Statutory Rape in Florida: Frequently Asked Questions
Some defendants are initially shocked when charged with unlawful sexual contact with a minor, or statutory rape as it is commonly called. They may be surprised because they believed their partner was older or because their partner gave their consent. However, the law is clear on what defines statutory rape in Florida and who can and cannot consent to sexual activity.
If you are trying to make sense of your statutory rape charge in Florida, hiring a skilled defense attorney is key. A statutory rape conviction can have lifelong consequences and it’s important that you receive the best legal counsel so you can put forward the best defense for your case. The following are some frequently asked questions regarding what qualifies as statutory rape in Florida, the age of consent, the Romeo & Juliet law and more.
What is considered statutory rape in Florida?
In Florida, Statute 794.04 defines sexual activity between a person 24 years old or older and an individual 16 or 17 years old as a second-degree felony. Sexual activity, in this context, includes oral, anal or vaginal intercourse or penetration. Essentially, statutory rape occurs when one individual is under the age of consent, while the other is 24 years old or older. Statutory rape also includes cases where both parties are minors and where one individual is considered unable to consent because of a mental disability or defect or because of physical or mental incapacitation.
While commonly called “statutory rape”, the Florida justice system terms it “unlawful sexual activity with a minor,” which falls under the umbrella of sexual battery.
What is the age of consent in Florida?
The age of consent is the legally recognized age when an individual is believed capable of making decisions regarding sexual activity. In Florida, the age of consent is 18.
However, some individuals are believed to be unable to consent because of an inability to understand what they are consenting to, because they are incapacitated or because they are physically helpless.
In the first scenario, an individual may be considered “mentally defective,” meaning they have a mental disorder or defect that keeps them from being able to lawfully consent.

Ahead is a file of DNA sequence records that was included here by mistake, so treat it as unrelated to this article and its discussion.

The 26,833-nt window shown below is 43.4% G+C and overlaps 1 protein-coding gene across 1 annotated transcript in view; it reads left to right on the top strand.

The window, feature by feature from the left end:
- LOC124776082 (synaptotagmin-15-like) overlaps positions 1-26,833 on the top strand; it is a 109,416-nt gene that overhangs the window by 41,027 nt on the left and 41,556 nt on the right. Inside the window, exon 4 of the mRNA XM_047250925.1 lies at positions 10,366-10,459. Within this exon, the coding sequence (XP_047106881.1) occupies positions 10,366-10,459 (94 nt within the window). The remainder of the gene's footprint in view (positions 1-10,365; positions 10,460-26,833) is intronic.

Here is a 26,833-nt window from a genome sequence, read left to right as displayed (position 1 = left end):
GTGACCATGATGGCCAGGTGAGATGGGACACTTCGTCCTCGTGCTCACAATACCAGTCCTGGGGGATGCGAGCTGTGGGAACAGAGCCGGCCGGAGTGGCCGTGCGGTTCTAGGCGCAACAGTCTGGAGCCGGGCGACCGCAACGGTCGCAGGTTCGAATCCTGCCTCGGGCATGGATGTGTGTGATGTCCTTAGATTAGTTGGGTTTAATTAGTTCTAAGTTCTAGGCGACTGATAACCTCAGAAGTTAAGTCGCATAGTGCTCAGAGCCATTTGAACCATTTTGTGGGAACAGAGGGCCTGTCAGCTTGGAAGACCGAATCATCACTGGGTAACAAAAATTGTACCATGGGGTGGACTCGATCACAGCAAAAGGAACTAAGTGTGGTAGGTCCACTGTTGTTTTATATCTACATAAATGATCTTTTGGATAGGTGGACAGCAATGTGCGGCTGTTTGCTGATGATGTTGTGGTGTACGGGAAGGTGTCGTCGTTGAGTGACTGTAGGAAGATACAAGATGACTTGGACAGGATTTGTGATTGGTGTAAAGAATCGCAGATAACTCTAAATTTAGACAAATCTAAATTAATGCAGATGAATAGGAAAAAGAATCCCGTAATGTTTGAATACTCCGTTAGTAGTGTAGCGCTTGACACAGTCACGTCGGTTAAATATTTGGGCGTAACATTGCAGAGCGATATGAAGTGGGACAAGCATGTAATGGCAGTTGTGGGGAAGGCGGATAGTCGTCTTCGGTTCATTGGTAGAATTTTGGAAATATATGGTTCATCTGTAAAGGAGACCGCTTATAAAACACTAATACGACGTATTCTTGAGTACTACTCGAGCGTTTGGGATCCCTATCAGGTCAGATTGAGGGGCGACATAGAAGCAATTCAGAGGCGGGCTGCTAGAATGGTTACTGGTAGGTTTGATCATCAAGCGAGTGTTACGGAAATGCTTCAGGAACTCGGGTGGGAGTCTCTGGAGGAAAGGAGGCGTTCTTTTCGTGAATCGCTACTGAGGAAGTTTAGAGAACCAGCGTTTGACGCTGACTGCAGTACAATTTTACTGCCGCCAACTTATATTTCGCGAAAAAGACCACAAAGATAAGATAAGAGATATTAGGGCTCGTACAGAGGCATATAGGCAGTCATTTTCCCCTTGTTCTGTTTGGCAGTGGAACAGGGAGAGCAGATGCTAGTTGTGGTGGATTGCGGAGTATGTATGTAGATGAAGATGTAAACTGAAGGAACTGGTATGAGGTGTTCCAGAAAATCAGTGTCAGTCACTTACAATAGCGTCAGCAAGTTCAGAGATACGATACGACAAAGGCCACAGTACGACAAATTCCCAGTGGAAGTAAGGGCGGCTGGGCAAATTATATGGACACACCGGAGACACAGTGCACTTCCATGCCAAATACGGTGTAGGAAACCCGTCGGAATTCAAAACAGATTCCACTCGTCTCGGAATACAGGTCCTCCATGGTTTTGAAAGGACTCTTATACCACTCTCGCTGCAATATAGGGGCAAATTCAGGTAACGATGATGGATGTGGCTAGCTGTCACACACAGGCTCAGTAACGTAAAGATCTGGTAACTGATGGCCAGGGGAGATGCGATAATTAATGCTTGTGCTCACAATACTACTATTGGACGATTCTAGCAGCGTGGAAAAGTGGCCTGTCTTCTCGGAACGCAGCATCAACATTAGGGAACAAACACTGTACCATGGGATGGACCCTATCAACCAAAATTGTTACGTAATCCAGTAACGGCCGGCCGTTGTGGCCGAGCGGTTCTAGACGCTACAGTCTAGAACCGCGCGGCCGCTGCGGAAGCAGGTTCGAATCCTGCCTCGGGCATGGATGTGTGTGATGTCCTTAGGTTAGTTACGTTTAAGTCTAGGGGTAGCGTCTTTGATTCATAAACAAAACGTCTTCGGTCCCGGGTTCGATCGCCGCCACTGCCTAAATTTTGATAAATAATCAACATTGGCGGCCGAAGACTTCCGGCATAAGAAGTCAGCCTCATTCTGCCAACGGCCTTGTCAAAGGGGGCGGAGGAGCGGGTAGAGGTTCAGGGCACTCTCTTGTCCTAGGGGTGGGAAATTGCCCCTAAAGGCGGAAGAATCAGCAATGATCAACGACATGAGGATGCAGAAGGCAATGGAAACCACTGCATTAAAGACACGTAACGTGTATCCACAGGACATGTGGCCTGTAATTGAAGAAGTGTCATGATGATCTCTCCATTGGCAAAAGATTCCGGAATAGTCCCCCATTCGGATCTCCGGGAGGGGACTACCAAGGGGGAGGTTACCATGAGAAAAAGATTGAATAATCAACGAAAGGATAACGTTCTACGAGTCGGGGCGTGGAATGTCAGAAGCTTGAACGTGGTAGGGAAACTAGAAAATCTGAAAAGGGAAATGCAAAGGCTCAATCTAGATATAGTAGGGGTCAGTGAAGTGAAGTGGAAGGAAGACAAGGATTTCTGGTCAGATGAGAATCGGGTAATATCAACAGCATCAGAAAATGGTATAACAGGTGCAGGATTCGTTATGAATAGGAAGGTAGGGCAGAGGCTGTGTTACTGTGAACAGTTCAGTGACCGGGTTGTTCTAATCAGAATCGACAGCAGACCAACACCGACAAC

Individuals under the influence of drugs or alcohol may be considered mentally incapacitated and unable to consciously consent to sexual activity. Whereas a victim who is unconscious or unable to communicate may be considered physically helpless, and thus unable to consent to sexual activity.
Who can report a statutory rape in Florida?
In Florida, there are three parties that can press charges if they believe someone has been the victim of statutory rape.
The parents of a minor can bring criminal or civil charges against an alleged perpetrator. They do not need their child’s cooperation to do so. In addition, the State can also file charges without the cooperation of the minor victim.
The minor victim, upon turning 18, can file a civil suit against the accused for physical or emotional distress. He or she has until their 25th birthday to do so.
My partner consented, why am I being charged with statutory rape?
Even if your partner gave consent, if he or she is younger than the age of consent in Florida (18), you can be charged with statutory rape. Those younger than 18 are not believed capable of giving consent to sexual activity. That means that their stated consent is not legally valid.
In addition, individuals who do not meet the standard of consent because of mental defect or disability or incapacitation are not considered legally able to consent to sexual activity. Even if both parties are 17, for example, if one party is considered unable to consent, the other party can be charged with statutory rape.
What if the “victim” lied about his or her age?
Unfortunately, even if the younger party misled the older party about their age, the older party can still be charged with statutory rape. In Florida, an accused cannot claim ignorance of the alleged victim’s age as a defense against statutory rape.
What is the “Romeo and Juliet” law?
What happens if an 18 and a 17-year-old engage in sexual activity?
A close in age exemption may lead to a prosecutor choosing not to file charges.
By Florida law, the 17-year-old is not old enough to provide consent, however, there is an exemption to the statutory rape law. Sometimes called the “Romeo and Juliet” law (pdf) after Shakespeare’s star-crossed Veronan lovers, a close in age exemption may apply to couples where one party is 16 or 17 years old and the other party is 23 years old or younger.
What is the punishment for statutory rape in Florida?
Statutory rape in Florida carries a maximum sentence of 15 years in prison and a fine of $10,000 for first-time offenders. Stiffer penalties apply to habitual offenders and can include up to 40 years or life in prison. For more information about possible punishments, discuss your case with a qualified Tampa statutory rape attorney.
Seeking Help From a Statutory Rape Lawyer
Every case is different and every defendant deserves a thorough defense that takes into account all factors. Protect your future with a skilled Tampa defense lawyer ready to fight for your rights.
A statutory rape conviction can derail a young person’s life. To ensure that you or a loved one receive the best defense, it’s important to seek a committed statutory rape lawyer with experience handling such cases.
Mike G Law is committed to providing our clients a vigorous defense. I understand the pressure under which prosecutors work and the mistakes that can be made by an overzealous system focused on convictions instead of people. I believe that everyone has the right to the best defense and work with my clients as a partner to ensure their side of the story is told.
Don’t let a statutory rape conviction waylay your life. Discuss your case with a qualified Tampa statutory rape lawyer—contact Mike G Law today.